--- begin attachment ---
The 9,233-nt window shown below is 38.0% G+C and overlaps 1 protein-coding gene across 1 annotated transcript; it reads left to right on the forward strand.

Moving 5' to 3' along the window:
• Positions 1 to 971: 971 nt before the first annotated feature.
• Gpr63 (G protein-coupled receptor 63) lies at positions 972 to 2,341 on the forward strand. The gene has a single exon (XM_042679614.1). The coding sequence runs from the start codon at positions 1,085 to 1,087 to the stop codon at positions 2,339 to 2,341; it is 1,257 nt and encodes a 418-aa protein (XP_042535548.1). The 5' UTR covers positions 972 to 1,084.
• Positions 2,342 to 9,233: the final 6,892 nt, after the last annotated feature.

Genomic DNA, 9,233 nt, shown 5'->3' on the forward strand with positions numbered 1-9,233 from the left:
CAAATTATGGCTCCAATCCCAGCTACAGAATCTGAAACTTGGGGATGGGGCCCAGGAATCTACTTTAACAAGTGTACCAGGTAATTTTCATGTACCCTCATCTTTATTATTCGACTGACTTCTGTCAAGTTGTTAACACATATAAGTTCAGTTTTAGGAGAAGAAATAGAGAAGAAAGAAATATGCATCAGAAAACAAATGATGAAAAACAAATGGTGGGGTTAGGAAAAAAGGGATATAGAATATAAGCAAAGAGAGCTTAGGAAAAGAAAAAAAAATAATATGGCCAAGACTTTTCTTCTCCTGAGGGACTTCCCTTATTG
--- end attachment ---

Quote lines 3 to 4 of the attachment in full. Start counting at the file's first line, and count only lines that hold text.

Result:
• Positions 1 to 971: 971 nt before the first annotated feature.
• Gpr63 (G protein-coupled receptor 63) lies at positions 972 to 2,341 on the forward strand. The gene has a single exon (XM_042679614.1). The coding sequence runs from the start codon at positions 1,085 to 1,087 to the stop codon at positions 2,339 to 2,341; it is 1,257 nt and encodes a 418-aa protein (XP_042535548.1). The 5' UTR covers positions 972 to 1,084.